Our trust in the word of others is often dismissed as unworthy, because the illusory ideal of "autonomous knowledge" has prevailed in the debate about the nature of knowledge. Yet we are profoundly dependent on others for a vast amount of what any of us claim to know. Coady explores the nature of testimony in order to show how it might be justified as a source of knowledge, and uses the insights that he has developed to challenge certain widespread (...) assumptions in the areas of history, law, mathematics, and psychology. (shrink)
It is commonly claimed that reliance upon moral testimony is problematic in a way not common to reliance upon non-moral testimony. This chapter provides a new explanation of what the problem consists in—one that enjoys advantages over the most widely accepted explanation in the extant literature. The main theses of the chapter are as follows: that many forms of normative deference beyond the moral are problematic, that there is a common explanation of the problem with all of these (...) forms of deference—an explanation that is based on the connection between the relevant judgments and desire-like attitudes, and that this explanation is compatible with moral realism. (shrink)
Why is there a felt asymmetry between cases in which agents defer to testifiers for certain moral beliefs, and cases in which agents defer on many other matters? One explanation influential in the literature is that having understanding of a proposition is both in tension with acquiring belief in the proposition by deferring to another's testimony and distinctively important when it comes to moral propositions, as compared with what we might think of as many ‘garden variety’ facts. My project (...) in this paper is to offer a new and more defensible version of this explanation. This will involve re-conceiving understanding as a richer state than it is commonly thought to be, requiring affective and motivational engagement with reasons as well as cognitive facility. I also offer a new explanation of the tension between understanding and deference to testimony. (shrink)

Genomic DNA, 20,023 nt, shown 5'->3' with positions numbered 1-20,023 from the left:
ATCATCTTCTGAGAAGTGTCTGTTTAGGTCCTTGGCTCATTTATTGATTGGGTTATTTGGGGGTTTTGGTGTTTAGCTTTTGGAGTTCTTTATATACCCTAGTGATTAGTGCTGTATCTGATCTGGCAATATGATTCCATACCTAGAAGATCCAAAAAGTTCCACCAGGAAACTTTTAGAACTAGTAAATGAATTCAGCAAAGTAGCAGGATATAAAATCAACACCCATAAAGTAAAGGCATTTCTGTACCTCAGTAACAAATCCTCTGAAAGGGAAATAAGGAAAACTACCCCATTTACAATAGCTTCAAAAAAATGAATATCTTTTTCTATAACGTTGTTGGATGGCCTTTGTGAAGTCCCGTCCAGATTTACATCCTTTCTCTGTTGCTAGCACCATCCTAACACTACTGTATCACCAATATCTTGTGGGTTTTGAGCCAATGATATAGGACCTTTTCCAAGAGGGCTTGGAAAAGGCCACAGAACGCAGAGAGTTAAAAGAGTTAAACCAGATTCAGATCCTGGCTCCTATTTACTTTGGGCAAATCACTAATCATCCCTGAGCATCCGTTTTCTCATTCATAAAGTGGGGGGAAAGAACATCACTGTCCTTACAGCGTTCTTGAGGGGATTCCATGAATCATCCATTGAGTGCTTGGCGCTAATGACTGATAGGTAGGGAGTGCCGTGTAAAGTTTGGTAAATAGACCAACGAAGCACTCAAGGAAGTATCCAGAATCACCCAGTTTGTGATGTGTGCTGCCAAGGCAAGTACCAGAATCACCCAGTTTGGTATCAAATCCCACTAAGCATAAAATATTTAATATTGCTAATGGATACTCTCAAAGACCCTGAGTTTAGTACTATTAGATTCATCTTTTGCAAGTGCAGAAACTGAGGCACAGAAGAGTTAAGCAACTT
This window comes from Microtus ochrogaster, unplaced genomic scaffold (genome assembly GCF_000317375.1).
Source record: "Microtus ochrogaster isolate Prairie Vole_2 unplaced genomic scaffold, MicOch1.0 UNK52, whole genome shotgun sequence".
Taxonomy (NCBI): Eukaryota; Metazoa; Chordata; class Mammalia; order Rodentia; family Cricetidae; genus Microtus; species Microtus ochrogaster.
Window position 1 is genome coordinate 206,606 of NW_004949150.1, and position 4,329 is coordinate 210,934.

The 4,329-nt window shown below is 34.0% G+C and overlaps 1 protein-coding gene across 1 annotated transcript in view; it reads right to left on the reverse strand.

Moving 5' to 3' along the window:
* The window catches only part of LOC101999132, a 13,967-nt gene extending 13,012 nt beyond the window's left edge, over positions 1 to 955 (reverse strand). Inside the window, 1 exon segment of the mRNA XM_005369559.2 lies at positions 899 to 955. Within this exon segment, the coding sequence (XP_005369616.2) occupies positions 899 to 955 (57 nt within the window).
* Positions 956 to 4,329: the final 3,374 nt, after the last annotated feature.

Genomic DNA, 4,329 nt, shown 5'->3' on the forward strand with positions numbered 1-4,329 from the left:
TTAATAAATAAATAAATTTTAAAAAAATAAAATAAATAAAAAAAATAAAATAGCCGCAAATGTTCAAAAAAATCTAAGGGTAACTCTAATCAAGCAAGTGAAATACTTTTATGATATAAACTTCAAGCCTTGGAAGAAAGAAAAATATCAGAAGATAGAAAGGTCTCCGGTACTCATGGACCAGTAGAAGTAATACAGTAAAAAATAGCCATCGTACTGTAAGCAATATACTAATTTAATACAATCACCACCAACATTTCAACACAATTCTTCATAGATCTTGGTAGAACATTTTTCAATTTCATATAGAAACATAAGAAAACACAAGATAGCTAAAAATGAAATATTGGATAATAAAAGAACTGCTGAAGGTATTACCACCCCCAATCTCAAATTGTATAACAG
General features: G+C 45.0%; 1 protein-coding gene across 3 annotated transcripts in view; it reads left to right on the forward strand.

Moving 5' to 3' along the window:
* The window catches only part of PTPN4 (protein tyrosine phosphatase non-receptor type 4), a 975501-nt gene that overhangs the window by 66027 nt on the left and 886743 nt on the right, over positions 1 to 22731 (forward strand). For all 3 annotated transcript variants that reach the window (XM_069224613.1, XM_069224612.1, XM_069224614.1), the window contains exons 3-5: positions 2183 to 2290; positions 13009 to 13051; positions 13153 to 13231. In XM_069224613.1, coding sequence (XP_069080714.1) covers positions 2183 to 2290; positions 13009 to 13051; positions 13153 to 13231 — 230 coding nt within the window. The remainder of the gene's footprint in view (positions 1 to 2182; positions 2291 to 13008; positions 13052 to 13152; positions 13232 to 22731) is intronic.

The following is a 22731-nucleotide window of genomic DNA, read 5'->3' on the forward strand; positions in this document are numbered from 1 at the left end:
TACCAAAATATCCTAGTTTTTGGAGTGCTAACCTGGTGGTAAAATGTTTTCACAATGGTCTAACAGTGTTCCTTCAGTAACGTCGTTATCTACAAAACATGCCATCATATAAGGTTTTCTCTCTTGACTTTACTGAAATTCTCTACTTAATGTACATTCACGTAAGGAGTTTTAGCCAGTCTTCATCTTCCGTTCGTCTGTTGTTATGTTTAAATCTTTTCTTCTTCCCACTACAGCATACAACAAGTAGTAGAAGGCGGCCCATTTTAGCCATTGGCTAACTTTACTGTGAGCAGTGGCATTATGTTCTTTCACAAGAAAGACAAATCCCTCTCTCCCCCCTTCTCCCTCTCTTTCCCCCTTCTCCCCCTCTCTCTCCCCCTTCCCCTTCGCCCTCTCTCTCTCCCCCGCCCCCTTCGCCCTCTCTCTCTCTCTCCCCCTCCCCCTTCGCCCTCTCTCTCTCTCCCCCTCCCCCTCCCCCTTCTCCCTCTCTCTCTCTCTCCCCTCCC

What, if anything, is wrong with acquiring moral beliefs on the basis of testimony? Most philosophers think that there is something wrong with it, and most point to a special problem that moral testimony is supposed to create for moral agency. Being a good moral agent involves more than bringing about the right outcomes. It also involves acting with "moral understanding" and one cannot have moral understanding of what one is doing via moral testimony. And so, adherents (...) to this view claim, relying on moral testimony is problematic. Importantly, the problem that afflicts moral testimony, according to this view, is not a problem for testimonial knowledge in general. Indeed, critics of moral testimony acknowledge that a vast amount of our knowledge comes, completely unproblematically, from testimony. Call this the Asymmetry Thesis. We argue that while the diagnosis of what is wrong with moral testimony (when there is something wrong with it) in terms of moral understanding is correct, the lesson many of its adherents draw from it, namely that there is a principled difference between moral an non-moral testimony which renders the first, but not the second, problematic, is not. In other words, we argue that the Asymmetry Thesis is false. (shrink)
Much of what we learn from talking and listening does not qualify as testimonial knowledge: we can learn a great deal from other people without simply accepting what they say as being true. In this article, I examine the ways in which we acquire skills or knowledge how from our interactions with other people, and I discuss whether there is a useful notion of testimonial knowledge how.Keywords: Knowledge how; Practical knowledge; Tacit knowledge; Testimony; Skills; Assertion.
The epistemology of testimony has experienced a growth in interest over the last twenty-five years that has been matched by few, if any, other areas of philosophy. _Testimony: A Philosophical Introduction _provides an epistemology of testimony that surveys this rapidly growing research area while incorporating a discussion of relevant empirical work from social and developmental psychology, as well as from the interdisciplinary study of knowledge-creation in groups. The past decade has seen a number of scholarly monographs on the (...) epistemology of testimony, but there is a dearth of books that survey the current field. This book fills that gap, assessing the strengths and weaknesses of all major competing theories. All chapters conclude with Suggestions for Further Reading and Discussion Questions. (shrink)